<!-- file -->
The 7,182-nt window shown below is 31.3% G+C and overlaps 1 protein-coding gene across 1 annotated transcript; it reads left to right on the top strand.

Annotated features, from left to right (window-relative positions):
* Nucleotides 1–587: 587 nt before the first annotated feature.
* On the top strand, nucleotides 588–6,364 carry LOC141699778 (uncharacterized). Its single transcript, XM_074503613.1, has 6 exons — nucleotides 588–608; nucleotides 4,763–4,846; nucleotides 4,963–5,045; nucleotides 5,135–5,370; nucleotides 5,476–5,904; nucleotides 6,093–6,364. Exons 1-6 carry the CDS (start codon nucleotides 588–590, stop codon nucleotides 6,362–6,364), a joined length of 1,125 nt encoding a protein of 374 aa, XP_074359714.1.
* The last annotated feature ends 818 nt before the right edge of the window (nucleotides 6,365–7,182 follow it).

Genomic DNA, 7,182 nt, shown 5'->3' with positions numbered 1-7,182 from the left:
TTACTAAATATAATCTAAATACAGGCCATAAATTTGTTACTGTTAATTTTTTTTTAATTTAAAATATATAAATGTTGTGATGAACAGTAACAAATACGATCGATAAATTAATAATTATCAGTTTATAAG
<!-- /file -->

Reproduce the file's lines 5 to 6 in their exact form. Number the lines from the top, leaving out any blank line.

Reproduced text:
* The last annotated feature ends 818 nt before the right edge of the window (nucleotides 6,365–7,182 follow it).

Genomic DNA, 7,182 nt, shown 5'->3' with positions numbered 1-7,182 from the left: